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the BVerfGG that can be defended by means of a constitutional complaint (cf. BVerfGE 110, 141 <154 f.>; 115, 276 <299 f.>), this is not maintained to the extent developed above (marginal no. 60) with regard to the domestic application of the fundamental rights of the Union. In this context, the review on the basis of the fundamental rights of the Union can also be carried out without difficulty on the basis of the applicable procedural law (cf. §§ 90 et seq. of the BVerfGG).

3. To the extent that the Federal Constitutional Court applies the fundamental rights of the Charter of Fundamental Rights as a standard of review, it exercises its control in close cooperation with the European Court of Justice.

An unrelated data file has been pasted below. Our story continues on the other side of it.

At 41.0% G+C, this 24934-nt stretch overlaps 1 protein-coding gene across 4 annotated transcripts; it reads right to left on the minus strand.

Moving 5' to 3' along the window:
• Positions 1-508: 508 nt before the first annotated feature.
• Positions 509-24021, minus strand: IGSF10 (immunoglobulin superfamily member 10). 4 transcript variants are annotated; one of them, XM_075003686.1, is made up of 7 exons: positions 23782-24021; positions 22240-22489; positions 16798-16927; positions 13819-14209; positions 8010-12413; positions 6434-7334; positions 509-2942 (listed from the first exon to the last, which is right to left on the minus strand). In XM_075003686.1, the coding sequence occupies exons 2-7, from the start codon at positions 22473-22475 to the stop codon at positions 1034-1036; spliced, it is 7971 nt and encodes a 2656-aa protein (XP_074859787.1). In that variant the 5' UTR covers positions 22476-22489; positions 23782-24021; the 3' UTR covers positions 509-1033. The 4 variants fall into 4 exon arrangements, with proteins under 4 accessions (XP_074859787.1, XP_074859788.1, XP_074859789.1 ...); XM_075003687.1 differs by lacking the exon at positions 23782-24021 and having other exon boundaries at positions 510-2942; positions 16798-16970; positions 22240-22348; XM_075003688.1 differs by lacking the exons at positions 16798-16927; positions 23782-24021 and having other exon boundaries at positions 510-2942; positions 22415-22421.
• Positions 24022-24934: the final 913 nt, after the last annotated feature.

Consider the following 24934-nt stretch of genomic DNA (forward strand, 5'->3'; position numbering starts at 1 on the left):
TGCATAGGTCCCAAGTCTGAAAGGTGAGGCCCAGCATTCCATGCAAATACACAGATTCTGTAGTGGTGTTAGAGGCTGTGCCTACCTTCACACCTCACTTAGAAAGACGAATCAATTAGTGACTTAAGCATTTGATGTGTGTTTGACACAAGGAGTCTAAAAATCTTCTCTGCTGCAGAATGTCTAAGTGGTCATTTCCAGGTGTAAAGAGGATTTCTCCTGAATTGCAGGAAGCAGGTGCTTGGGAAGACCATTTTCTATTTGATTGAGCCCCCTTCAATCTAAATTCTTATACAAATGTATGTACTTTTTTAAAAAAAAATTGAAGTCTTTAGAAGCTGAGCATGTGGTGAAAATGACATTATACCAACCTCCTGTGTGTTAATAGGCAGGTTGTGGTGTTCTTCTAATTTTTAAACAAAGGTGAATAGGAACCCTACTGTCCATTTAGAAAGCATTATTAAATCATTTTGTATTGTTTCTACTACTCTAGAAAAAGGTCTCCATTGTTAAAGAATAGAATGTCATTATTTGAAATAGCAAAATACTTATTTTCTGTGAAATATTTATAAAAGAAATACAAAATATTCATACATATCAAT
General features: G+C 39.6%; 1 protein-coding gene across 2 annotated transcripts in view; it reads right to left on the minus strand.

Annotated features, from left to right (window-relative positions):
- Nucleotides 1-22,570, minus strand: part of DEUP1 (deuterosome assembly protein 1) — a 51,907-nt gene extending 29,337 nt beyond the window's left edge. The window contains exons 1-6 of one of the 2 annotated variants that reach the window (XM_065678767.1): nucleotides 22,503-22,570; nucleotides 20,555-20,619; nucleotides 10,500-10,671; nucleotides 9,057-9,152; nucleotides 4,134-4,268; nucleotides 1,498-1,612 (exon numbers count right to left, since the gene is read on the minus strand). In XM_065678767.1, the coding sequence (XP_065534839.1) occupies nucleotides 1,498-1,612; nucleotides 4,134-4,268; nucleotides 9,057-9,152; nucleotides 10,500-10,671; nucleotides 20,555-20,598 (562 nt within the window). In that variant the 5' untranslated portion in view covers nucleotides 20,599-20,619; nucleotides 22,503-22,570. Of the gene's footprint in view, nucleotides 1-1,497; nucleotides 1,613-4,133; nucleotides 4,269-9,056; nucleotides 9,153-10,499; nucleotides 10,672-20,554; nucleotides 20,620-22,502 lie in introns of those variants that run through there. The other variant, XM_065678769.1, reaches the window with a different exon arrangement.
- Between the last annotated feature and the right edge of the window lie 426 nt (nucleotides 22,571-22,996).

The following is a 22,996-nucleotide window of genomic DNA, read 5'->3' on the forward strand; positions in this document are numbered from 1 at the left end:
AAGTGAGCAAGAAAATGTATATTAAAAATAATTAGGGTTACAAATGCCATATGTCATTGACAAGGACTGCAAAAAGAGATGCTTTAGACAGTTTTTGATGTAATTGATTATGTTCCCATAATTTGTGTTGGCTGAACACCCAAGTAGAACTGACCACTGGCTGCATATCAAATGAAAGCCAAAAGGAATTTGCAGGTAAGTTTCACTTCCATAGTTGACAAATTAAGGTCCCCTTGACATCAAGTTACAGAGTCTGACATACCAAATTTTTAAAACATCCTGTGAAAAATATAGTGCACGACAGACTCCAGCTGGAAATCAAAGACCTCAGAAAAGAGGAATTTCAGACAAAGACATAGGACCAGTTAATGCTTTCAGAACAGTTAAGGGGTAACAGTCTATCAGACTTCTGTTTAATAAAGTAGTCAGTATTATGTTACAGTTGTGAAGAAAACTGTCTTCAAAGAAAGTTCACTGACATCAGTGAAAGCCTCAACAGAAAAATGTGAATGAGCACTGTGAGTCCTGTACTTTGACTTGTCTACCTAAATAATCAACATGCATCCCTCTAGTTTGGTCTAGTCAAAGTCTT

a) According to Art. 19 (1) UA 1 sentence 2 TEU, Art. 267 TFEU, the competence for the ultimate binding interpretation of Union law lies with the European Court of Justice. This includes the interpretation of the fundamental rights of the Charter and the development of the principles derived from them for their application. In contrast, the Federal Constitutional Court’s competence to review concerns the correct application of the fundamental rights of the Union. In this respect, it is the final instance of decision within the meaning of Article 267.3 TFEU and is therefore obliged to make a submission if necessary (see ECJ, judgment of 6 October 1982, Cilfit, C-283/81, EU:C:1982:335, marginal no. 21).